Working from within Spokane Public Schools, Davis, Wilburn and Haynes explained their work to level the playing field for Spokane’s students of color. Davis spoke of his actions to reverse the suspensions of four Black female students whose hand gestures were mistaken by a white teacher as “aggressive.” Wilburn, once an achievement gap intervention specialist for Ferris and Lewis and Clark high schools, reflected on how his revised approach to students performing poorly helped raise African American graduation rates from 51 to 74%.

Haynes discussed the current changes he’s made as the first Black president of Spokane Public School Board.

“We’re arresting less than 100 students a year, and we’ve hit an all-time high for graduation rates for students of color three years in a row now,” Haynes said.

Though the labels and cultural practices may differ, the two groups found similarities in their everyday life. As the Kenyans explained the function of nongovernment organizations, Spokane community members spoke to America’s nonprofit organizations. While Wilkerson discussed the challenges of running for City Council as a Black woman in Spokane, Pareno of the Orange Democratic Movement explained the different parties of Kenya’s parliament, Congress and voting rights for nominated senators.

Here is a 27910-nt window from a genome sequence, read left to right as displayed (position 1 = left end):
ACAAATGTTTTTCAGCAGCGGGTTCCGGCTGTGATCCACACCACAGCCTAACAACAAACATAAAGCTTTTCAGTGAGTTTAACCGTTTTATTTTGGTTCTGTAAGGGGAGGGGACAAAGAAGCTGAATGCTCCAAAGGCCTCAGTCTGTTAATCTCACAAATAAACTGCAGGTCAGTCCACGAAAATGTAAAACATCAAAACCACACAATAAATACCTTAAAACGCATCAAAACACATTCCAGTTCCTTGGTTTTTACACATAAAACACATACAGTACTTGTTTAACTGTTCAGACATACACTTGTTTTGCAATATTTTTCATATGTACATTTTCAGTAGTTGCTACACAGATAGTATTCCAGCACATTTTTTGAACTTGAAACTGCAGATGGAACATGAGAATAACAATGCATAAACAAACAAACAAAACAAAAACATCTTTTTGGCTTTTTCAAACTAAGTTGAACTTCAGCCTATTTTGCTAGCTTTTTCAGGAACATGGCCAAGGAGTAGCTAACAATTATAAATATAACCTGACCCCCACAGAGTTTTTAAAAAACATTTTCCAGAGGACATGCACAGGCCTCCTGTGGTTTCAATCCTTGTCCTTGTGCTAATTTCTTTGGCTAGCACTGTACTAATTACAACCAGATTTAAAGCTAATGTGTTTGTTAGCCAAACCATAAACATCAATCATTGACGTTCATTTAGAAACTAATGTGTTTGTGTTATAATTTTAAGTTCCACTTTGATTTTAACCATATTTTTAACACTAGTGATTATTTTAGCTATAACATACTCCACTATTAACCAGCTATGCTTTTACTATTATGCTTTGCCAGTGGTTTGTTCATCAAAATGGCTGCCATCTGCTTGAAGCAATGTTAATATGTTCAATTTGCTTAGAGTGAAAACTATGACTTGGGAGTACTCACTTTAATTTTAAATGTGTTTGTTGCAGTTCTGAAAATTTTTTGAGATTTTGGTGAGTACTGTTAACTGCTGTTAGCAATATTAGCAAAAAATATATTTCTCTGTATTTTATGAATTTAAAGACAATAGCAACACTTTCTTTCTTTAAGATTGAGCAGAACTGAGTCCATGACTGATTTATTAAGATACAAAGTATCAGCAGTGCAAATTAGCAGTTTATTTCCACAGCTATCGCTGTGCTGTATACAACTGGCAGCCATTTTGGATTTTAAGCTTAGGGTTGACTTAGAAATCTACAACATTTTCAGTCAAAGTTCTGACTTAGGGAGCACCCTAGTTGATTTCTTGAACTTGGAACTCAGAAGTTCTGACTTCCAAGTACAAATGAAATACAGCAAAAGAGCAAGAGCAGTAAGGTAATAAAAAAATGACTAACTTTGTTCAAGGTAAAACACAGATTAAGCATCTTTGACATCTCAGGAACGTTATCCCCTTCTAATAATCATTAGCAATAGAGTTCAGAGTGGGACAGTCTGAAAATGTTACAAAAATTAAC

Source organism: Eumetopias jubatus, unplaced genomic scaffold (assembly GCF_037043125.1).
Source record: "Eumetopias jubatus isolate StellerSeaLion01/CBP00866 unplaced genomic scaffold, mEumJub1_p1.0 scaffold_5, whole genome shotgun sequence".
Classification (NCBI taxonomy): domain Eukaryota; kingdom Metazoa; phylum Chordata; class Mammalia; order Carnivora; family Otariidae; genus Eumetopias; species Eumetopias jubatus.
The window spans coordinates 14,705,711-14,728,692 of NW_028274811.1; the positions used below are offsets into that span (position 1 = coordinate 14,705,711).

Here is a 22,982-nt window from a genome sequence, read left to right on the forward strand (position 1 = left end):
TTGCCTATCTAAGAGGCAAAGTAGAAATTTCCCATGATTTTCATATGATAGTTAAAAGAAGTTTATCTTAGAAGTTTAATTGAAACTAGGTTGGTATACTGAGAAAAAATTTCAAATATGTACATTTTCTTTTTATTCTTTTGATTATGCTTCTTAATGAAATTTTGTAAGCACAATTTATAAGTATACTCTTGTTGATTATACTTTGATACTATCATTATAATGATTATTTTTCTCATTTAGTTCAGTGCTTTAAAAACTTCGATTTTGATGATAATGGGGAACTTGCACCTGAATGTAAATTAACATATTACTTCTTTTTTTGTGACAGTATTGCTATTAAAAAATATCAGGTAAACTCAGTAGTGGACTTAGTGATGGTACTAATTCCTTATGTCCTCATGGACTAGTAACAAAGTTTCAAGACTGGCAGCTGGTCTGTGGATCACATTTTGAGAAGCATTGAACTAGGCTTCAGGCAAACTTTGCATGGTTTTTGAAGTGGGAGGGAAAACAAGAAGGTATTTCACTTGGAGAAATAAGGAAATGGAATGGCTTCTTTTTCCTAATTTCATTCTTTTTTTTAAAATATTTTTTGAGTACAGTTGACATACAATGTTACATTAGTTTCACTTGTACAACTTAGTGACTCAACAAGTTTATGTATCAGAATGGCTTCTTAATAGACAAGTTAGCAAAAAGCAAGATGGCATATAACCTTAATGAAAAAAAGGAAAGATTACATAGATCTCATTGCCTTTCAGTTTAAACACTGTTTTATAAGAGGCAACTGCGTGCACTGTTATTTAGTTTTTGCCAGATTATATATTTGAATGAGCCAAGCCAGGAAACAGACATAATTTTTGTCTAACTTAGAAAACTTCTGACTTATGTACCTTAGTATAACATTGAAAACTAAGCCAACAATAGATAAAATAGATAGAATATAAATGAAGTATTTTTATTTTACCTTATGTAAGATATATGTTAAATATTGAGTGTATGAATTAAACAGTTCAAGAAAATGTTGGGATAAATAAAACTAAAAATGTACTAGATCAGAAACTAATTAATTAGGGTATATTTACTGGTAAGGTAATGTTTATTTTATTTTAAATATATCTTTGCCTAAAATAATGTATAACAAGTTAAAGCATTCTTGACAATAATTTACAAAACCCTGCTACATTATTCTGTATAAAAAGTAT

“Each (political) party can nominate a member according to how you have performed,” Pareno said. “Nominated senators like me don’t have voting rights, but we can delegate. I’m unable to vote, but we’re fighting for that right.”

The group discussed other societal issues, like Kenyan women wanting more representatives in parliament in a male-dominated society, but many of them resigned to follow tradition and get married.

For Spokane, the racial wage gap can prevent community members of color from political campaigns.

The Kenyan parliament members will be in Spokane through the week.

Wednesday, they are scheduled to discuss forced cultural assimilation, fishing rights and police, and Native legal norms, with Indigenous leaders from the region.

Later in the day, they are planning to meet with Mayor Nadine Woodward and other city leaders to discuss homelessness and refugees.

“This is a rare opportunity, and for Whitworth to host such dignitaries as a historically predominate white school, I think it was very significant and worth it. I’ve been so pleased that the Spokane community has rallied around to be involved,” Wilburn said.

Amber D. Dodd's work as the Carl Maxey Racial and Social Inequity reporter for Eastern Washington and North Idaho primarily appears in both The Spokesman-Review and The Black Lens newspapers, and is funded in part by the Michael Conley Charitable Fund, the Smith-Barbieri Progressive Fund, the Innovia Foundation and other local donors from across our community. This story can be republished by other organizations for free under a Creative Commons license. For more information on this, please contact our newspaper's managing editor.